Step 3: Wait.  Send in your request and set a reminder on your calendar for 30 days, and don’t think about it again until then.  Sometimes you’ll have your records in a week, other times it takes much longer, but you cannot speed it up by contacting them every few days. If you don’t have your request in 30 days, then consider your request ignored.

Step 4: Deal with Pushback.  Sometimes, the airport authority will not provide the video, often citing that it is “Sensitive Security Information” (“SSI”).  However, as a general matter, TSA does not classify checkpoint video as SSI unless it shows computer screens or sensitive documents or similar.  Frankly, these security videos have never, in my experience, been detailed enough to make out what was on a computer screen.  An attorney can help you if your request is denied.  Likewise, if your request is ignored, and after 30 days you are unable to reach anyone to give you a status update, you may wish to have an attorney take a look.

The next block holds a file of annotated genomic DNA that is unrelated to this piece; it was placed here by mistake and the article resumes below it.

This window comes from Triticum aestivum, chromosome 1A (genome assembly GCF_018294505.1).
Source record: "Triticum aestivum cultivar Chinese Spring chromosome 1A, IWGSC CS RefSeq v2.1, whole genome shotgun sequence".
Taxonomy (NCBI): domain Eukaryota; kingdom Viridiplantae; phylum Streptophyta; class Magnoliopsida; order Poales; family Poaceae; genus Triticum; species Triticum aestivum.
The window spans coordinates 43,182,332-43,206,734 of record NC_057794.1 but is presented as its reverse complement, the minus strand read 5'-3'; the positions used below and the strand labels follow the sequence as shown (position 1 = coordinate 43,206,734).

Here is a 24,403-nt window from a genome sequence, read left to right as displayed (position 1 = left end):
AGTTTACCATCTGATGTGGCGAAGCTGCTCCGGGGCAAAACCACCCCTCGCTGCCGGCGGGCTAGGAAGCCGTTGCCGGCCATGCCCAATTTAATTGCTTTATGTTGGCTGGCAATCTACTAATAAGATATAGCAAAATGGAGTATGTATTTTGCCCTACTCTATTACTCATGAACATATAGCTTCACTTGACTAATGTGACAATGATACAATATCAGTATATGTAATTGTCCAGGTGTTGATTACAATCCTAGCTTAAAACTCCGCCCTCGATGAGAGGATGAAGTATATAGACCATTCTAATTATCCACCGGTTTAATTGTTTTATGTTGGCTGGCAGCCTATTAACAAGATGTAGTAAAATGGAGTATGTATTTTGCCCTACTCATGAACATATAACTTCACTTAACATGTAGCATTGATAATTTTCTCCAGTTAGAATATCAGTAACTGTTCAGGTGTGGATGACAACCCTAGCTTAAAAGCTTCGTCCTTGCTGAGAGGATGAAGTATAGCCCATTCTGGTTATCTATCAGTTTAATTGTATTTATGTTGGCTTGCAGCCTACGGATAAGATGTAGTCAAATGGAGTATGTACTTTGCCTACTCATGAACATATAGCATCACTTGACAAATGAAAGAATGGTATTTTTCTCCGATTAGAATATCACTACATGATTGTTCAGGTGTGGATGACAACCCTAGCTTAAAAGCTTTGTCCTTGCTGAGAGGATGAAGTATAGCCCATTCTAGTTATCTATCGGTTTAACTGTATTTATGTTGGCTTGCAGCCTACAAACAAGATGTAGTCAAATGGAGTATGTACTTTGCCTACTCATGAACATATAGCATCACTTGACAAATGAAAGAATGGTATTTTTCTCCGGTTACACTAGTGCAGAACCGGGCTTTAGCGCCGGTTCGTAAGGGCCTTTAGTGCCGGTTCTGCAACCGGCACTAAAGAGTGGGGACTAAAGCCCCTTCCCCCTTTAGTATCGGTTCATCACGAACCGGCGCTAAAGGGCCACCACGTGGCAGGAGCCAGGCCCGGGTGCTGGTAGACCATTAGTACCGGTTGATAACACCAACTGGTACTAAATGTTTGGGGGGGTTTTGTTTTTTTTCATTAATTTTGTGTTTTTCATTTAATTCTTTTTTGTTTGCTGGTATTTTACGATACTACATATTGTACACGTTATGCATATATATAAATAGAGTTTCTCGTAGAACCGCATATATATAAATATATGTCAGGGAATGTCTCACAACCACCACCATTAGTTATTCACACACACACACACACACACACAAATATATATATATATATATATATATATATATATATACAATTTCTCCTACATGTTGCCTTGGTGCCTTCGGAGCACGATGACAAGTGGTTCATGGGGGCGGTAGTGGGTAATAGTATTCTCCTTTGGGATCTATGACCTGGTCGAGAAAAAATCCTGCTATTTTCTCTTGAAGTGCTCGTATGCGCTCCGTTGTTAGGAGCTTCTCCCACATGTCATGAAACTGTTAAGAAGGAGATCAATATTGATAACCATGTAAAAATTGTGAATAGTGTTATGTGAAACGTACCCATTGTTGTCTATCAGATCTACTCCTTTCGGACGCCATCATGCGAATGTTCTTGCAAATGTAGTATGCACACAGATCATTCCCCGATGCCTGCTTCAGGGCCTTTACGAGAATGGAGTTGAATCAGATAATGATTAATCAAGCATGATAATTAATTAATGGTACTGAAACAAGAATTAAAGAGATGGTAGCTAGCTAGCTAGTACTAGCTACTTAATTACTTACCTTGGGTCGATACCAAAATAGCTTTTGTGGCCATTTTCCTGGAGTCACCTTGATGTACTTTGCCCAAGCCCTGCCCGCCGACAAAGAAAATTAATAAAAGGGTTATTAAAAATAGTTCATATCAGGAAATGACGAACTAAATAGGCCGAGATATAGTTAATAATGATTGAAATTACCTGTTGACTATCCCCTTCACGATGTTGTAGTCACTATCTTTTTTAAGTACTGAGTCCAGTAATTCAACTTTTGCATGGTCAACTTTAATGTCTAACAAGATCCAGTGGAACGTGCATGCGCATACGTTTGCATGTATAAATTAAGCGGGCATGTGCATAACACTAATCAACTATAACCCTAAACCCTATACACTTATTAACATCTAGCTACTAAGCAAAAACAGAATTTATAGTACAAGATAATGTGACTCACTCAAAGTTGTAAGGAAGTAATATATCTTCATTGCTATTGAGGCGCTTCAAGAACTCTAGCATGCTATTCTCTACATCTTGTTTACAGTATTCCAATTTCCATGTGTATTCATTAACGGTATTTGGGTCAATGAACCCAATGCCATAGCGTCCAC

Step 5: Review the Video.  Pretend you’re a random person on a jury.  In fact, perhaps have some objective friends watch it with you.  Based only on what you see in the video, are you convinced that this government employee went too far?  If the video has a clear view of the search but the misconduct simply isn’t apparent on tape, you may need to let this one go.  No one wants to let an abuser get away with it, but sadly justice isn’t done every time, and you don’t want to waste your time and money fighting a battle that simply can’t be won.  On the other hand, the video may make the misconduct quite clear.  In this case, send it on to an attorney for a professional opinion.